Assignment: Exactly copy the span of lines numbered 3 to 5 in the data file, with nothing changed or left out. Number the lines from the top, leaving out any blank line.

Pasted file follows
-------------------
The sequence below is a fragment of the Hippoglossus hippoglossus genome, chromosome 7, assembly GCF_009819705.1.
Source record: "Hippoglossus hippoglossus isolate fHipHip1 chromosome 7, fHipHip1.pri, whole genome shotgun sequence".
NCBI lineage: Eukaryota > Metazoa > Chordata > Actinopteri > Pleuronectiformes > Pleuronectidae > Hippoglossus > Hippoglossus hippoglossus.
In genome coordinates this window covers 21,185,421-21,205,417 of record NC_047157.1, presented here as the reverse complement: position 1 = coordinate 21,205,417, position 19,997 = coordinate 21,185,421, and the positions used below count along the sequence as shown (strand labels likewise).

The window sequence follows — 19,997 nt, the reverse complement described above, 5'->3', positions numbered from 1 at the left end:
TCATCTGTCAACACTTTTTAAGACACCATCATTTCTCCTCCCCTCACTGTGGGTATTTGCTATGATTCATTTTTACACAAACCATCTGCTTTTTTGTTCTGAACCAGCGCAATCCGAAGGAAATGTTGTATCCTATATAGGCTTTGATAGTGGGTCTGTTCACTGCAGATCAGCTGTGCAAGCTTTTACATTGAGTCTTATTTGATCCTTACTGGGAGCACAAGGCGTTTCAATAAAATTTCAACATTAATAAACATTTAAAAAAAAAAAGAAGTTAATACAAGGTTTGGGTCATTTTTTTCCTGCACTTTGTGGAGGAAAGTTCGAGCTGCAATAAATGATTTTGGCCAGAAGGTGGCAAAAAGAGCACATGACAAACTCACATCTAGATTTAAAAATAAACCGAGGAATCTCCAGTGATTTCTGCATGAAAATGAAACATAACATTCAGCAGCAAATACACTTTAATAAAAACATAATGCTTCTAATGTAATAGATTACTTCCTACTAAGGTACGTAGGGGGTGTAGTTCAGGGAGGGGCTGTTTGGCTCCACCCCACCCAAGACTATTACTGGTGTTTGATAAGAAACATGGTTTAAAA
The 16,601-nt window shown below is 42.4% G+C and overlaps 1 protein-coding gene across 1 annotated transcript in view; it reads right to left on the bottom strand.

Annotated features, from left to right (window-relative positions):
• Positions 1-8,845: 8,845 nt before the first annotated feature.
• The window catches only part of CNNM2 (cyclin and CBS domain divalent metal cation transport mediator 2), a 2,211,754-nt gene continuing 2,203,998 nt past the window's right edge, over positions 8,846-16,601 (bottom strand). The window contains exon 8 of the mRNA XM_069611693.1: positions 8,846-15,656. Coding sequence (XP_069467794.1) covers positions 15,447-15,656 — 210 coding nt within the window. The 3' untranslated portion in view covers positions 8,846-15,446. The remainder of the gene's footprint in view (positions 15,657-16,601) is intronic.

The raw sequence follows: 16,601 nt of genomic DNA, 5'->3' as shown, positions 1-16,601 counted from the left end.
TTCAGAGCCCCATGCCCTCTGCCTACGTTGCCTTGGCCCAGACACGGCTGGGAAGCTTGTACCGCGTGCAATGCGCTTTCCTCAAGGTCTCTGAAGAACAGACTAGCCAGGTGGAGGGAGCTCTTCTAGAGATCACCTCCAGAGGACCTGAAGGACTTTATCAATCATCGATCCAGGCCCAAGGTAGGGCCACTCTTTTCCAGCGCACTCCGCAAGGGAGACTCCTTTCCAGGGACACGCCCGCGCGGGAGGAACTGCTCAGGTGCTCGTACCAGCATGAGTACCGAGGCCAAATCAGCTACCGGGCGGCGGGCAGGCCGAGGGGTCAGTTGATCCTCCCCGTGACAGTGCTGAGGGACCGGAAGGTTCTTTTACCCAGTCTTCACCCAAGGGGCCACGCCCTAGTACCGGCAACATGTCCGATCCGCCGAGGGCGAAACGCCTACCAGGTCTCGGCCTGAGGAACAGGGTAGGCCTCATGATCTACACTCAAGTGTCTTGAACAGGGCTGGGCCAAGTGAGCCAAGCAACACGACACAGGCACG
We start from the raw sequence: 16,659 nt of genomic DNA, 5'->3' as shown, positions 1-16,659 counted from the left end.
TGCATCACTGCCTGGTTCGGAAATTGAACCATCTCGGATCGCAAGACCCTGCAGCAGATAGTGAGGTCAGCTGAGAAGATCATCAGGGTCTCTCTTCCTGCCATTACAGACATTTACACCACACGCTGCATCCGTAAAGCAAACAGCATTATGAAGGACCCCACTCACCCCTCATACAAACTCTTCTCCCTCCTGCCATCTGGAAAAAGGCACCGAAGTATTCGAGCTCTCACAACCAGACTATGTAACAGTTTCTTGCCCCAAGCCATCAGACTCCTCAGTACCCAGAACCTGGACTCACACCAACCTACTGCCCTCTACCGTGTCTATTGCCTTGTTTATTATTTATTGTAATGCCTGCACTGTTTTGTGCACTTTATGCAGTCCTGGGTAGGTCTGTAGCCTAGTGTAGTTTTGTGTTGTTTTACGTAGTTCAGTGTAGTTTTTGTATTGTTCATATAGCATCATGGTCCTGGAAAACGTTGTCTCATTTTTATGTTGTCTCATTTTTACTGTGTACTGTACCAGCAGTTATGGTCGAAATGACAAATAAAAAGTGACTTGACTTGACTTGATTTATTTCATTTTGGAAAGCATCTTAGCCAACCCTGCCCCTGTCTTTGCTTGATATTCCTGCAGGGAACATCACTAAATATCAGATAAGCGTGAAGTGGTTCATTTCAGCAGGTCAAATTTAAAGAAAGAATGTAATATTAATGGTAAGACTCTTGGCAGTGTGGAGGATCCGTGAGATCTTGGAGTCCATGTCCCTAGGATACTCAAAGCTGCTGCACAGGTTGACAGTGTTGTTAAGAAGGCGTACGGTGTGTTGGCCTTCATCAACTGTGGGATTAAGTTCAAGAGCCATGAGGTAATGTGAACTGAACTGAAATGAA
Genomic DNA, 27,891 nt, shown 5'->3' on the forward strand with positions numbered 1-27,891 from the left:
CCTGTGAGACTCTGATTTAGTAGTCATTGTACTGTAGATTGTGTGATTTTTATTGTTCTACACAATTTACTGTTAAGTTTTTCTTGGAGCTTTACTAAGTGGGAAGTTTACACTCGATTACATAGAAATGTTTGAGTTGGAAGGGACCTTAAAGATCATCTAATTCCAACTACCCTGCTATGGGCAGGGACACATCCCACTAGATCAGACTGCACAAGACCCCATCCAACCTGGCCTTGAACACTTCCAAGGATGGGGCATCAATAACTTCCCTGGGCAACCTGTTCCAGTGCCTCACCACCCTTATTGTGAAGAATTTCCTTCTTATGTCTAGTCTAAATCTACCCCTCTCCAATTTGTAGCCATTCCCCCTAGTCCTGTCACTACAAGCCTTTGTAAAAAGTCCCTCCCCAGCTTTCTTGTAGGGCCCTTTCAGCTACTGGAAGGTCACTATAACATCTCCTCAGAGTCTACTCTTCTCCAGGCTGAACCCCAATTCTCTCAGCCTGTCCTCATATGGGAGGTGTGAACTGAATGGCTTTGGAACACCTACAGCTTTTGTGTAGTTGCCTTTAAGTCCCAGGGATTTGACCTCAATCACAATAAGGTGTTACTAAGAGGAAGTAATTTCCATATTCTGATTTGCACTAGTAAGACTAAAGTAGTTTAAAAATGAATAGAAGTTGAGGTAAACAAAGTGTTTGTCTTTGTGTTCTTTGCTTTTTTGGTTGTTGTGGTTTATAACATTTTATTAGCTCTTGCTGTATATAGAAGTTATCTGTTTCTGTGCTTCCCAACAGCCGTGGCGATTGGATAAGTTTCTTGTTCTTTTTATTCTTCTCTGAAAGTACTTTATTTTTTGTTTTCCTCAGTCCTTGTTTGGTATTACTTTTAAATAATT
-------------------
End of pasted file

NCBI lineage: Eukaryota > Metazoa > Chordata > Actinopteri > Pleuronectiformes > Pleuronectidae > Hippoglossus > Hippoglossus hippoglossus.
In genome coordinates this window covers 21,185,421-21,205,417 of record NC_047157.1, presented here as the reverse complement: position 1 = coordinate 21,205,417, position 19,997 = coordinate 21,185,421, and the positions used below count along the sequence as shown (strand labels likewise).

The window sequence follows — 19,997 nt, the reverse complement described above, 5'->3', positions numbered from 1 at the left end: